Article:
In this paper, we test the hypothesis that landscape composition (in terms of host variety frequencies) has an impact on the changes in the observed resistance level of the main varieties grown by the farmers, at the French national scale. For this, we consider both qualitative and quantitative information on the interactions between the pathogen and its host. Data analysis focuses on a wheat (Triticum aestivum) foliar disease, leaf rust, caused by Puccinia triticina, a basidiomycete fungus (Bolton et al., 2008). This pathosystem has been studied in depth. As a result, we had access to three datasets to carry out our analysis, related to the frequencies of the most frequently grown varieties in France, a 10-yr population survey of P. triticina on each of these varieties and the assessment of the resistance level of these varieties in multilocal trials during the same period of time. In order to link and analyse these datasets, we developed a hierarchical model within a Bayesian framework.


Data description

Wheat varieties  The French institute, FranceAgriMer, publishes annual statistics on the most frequently sown wheat (Triticum aestivum L.) varieties in France (ONIGC, 2008). This dataset records the frequency, with respect to the total French wheat acreage, of the 10 most frequently sown varieties each year. From 1999 to 2008, 30 varieties were recorded, representing between 53.8% and 76% of the wheat acreage each year.

The INRA Grignon laboratory routinely identifies the major resistance genes present in the cultivated varieties. Based on this information (Goyeau et al., 2006), the recorded varieties were classified into five main groups. The first group contained the varieties bearing the resistance gene Lr13, and the second group the varieties with Lr14a. Groups 3, 4 and 5 contained varieties with the following combinations of resistance genes: Lr10 + Lr13, Lr13 + Lr37 and Lr10 + Lr13 + Lr37, respectively. As the frequency of the first group was low and declining over the period considered, we limited our study to the last four groups.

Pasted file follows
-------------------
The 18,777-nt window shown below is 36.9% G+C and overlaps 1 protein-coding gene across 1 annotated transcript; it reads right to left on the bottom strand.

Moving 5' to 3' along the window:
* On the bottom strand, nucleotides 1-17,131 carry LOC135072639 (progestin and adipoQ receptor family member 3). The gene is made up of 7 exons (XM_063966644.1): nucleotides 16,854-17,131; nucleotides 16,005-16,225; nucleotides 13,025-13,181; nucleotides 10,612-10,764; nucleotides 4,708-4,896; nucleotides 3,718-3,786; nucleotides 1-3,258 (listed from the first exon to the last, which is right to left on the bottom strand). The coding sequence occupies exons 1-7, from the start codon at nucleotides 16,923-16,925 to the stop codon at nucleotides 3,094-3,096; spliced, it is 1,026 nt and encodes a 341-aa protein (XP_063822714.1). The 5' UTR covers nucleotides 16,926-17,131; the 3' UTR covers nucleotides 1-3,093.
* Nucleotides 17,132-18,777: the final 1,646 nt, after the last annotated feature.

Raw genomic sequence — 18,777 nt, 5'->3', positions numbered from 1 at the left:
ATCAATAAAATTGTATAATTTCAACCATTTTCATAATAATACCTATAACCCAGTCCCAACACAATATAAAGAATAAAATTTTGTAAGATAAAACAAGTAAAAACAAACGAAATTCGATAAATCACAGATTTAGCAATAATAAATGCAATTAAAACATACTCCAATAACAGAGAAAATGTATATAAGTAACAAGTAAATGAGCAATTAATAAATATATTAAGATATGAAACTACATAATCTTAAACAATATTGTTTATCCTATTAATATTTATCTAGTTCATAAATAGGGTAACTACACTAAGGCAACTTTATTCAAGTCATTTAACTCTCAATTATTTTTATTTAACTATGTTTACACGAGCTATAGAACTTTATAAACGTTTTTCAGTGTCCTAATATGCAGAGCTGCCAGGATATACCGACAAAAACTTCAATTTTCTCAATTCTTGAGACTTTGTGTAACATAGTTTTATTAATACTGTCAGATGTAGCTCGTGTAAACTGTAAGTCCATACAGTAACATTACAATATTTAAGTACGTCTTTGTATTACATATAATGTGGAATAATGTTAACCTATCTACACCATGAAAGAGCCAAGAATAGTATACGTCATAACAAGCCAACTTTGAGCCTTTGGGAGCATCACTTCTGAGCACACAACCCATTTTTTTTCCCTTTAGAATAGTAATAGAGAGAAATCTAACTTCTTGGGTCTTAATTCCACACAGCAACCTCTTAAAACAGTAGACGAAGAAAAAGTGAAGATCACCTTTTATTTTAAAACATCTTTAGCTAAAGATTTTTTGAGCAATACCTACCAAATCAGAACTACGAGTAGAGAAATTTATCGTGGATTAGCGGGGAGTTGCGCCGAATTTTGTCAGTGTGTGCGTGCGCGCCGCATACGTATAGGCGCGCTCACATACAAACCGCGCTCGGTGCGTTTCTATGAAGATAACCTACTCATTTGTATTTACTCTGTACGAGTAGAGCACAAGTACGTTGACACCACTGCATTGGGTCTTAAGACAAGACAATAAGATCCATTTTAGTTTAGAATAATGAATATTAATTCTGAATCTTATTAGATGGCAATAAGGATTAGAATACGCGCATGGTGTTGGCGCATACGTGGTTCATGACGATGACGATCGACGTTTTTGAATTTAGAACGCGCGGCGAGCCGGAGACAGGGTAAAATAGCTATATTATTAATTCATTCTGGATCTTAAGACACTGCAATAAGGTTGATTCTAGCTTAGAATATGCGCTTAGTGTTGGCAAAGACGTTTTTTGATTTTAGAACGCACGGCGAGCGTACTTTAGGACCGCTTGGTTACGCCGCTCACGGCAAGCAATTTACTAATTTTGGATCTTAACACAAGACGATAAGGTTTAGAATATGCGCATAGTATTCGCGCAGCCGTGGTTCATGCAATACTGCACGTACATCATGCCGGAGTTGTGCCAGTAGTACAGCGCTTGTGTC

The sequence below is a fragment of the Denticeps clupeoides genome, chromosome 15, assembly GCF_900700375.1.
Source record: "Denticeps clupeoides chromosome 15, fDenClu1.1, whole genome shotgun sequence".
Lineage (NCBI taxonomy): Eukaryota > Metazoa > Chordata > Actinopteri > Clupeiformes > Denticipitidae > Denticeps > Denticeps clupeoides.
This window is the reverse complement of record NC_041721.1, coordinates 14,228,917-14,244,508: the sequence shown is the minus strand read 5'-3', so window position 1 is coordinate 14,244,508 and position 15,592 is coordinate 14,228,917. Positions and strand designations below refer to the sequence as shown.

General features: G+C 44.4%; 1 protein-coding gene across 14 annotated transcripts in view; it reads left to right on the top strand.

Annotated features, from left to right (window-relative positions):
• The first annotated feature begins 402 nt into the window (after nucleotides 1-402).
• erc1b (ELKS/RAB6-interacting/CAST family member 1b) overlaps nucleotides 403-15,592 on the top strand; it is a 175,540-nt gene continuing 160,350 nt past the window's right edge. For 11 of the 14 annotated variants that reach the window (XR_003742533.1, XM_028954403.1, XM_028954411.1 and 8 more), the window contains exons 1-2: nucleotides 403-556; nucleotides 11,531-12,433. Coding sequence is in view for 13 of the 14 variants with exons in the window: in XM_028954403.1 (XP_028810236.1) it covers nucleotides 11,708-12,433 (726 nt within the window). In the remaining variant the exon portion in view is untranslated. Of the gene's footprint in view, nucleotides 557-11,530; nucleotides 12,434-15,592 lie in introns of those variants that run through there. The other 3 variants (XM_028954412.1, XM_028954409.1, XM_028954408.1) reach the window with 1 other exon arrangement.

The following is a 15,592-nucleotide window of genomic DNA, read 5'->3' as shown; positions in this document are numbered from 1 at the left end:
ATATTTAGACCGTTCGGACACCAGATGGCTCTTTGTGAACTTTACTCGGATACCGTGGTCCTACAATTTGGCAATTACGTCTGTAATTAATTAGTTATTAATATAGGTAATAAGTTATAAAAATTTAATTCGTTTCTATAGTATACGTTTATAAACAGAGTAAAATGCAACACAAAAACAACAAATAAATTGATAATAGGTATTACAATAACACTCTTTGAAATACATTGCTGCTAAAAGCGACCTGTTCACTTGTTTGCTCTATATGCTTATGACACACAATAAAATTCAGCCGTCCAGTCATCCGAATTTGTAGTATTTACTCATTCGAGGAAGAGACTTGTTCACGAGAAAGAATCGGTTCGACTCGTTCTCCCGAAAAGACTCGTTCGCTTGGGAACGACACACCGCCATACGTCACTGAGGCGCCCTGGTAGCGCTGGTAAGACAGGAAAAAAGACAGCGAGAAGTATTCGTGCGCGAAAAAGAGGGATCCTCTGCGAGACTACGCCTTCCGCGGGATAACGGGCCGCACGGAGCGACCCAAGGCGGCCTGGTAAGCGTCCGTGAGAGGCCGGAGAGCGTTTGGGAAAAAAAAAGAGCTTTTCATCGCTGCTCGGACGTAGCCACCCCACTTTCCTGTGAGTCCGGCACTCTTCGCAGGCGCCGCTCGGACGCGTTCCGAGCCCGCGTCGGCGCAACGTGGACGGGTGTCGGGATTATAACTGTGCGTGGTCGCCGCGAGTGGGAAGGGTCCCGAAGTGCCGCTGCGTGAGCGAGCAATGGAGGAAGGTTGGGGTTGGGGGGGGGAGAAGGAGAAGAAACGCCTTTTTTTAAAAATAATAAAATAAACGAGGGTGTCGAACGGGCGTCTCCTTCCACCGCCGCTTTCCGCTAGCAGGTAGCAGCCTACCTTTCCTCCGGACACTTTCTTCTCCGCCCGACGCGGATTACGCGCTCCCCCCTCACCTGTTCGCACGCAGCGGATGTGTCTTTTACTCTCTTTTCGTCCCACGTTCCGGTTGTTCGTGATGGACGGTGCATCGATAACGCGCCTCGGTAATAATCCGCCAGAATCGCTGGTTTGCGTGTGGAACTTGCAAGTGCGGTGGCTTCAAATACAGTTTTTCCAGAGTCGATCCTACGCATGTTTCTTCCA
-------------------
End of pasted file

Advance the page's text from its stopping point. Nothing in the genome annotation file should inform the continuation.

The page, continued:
Among these groups, we focused on the most representative varieties (in terms of frequency). Seven of them were chosen from groups 2, 3, 4 and 5: Isengrain and Soissons (group 2), Charger and Trémie (group 3), Apache (group 4) and Caphorn and Orvantis (group 5). These varieties represented between 32.2% and 60% of the French wheat acreage, depending on the year (see Supporting Information, Table S1). The other varieties, present at low frequencies, are considered together in the model as a background host population. Because only the first 10 varieties are recorded each year in the wheat survey, the frequency of those varieties in the cultivated landscape was not always known over the whole period. Apache was recorded from 2001 to 2008, Caphorn from 2003 to 2008, Charger from 1999 to 2006, Isengrain from 1999 to 2008, Orvantis from 2002 to 2008, Soissons from 1999 to 2008, and Trémie from 1999 to 2004.